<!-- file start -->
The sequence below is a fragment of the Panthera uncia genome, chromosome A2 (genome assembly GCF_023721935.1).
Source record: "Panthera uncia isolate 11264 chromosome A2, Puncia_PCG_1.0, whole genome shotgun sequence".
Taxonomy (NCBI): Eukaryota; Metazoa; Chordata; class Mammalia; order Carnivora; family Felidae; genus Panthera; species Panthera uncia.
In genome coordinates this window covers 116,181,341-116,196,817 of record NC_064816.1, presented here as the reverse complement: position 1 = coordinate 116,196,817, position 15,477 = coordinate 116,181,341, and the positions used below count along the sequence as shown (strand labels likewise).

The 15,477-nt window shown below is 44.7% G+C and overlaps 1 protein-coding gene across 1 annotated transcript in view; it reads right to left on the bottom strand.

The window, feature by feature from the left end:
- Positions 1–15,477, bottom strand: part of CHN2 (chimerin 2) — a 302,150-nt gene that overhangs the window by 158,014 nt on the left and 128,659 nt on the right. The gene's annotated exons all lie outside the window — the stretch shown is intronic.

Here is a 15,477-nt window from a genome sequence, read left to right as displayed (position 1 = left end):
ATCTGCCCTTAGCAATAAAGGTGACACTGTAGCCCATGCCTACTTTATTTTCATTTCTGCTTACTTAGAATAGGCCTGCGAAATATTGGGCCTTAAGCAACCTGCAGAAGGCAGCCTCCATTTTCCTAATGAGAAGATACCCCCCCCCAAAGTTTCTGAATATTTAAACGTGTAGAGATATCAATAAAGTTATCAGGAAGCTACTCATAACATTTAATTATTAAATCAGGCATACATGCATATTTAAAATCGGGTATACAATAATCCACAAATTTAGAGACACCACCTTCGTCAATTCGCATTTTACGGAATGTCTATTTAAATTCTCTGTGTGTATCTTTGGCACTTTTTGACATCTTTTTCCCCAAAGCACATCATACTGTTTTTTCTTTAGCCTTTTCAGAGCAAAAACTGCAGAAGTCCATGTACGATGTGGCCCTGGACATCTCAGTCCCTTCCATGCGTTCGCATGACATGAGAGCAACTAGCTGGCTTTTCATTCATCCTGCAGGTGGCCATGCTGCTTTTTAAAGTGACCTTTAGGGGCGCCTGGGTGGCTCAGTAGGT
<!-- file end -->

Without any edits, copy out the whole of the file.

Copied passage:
The sequence below is a fragment of the Panthera uncia genome, chromosome A2 (genome assembly GCF_023721935.1).
Source record: "Panthera uncia isolate 11264 chromosome A2, Puncia_PCG_1.0, whole genome shotgun sequence".
Taxonomy (NCBI): Eukaryota; Metazoa; Chordata; class Mammalia; order Carnivora; family Felidae; genus Panthera; species Panthera uncia.
In genome coordinates this window covers 116,181,341-116,196,817 of record NC_064816.1, presented here as the reverse complement: position 1 = coordinate 116,196,817, position 15,477 = coordinate 116,181,341, and the positions used below count along the sequence as shown (strand labels likewise).

The 15,477-nt window shown below is 44.7% G+C and overlaps 1 protein-coding gene across 1 annotated transcript in view; it reads right to left on the bottom strand.

The window, feature by feature from the left end:
- Positions 1–15,477, bottom strand: part of CHN2 (chimerin 2) — a 302,150-nt gene that overhangs the window by 158,014 nt on the left and 128,659 nt on the right. The gene's annotated exons all lie outside the window — the stretch shown is intronic.

Here is a 15,477-nt window from a genome sequence, read left to right as displayed (position 1 = left end):
ATCTGCCCTTAGCAATAAAGGTGACACTGTAGCCCATGCCTACTTTATTTTCATTTCTGCTTACTTAGAATAGGCCTGCGAAATATTGGGCCTTAAGCAACCTGCAGAAGGCAGCCTCCATTTTCCTAATGAGAAGATACCCCCCCCCAAAGTTTCTGAATATTTAAACGTGTAGAGATATCAATAAAGTTATCAGGAAGCTACTCATAACATTTAATTATTAAATCAGGCATACATGCATATTTAAAATCGGGTATACAATAATCCACAAATTTAGAGACACCACCTTCGTCAATTCGCATTTTACGGAATGTCTATTTAAATTCTCTGTGTGTATCTTTGGCACTTTTTGACATCTTTTTCCCCAAAGCACATCATACTGTTTTTTCTTTAGCCTTTTCAGAGCAAAAACTGCAGAAGTCCATGTACGATGTGGCCCTGGACATCTCAGTCCCTTCCATGCGTTCGCATGACATGAGAGCAACTAGCTGGCTTTTCATTCATCCTGCAGGTGGCCATGCTGCTTTTTAAAGTGACCTTTAGGGGCGCCTGGGTGGCTCAGTAGGT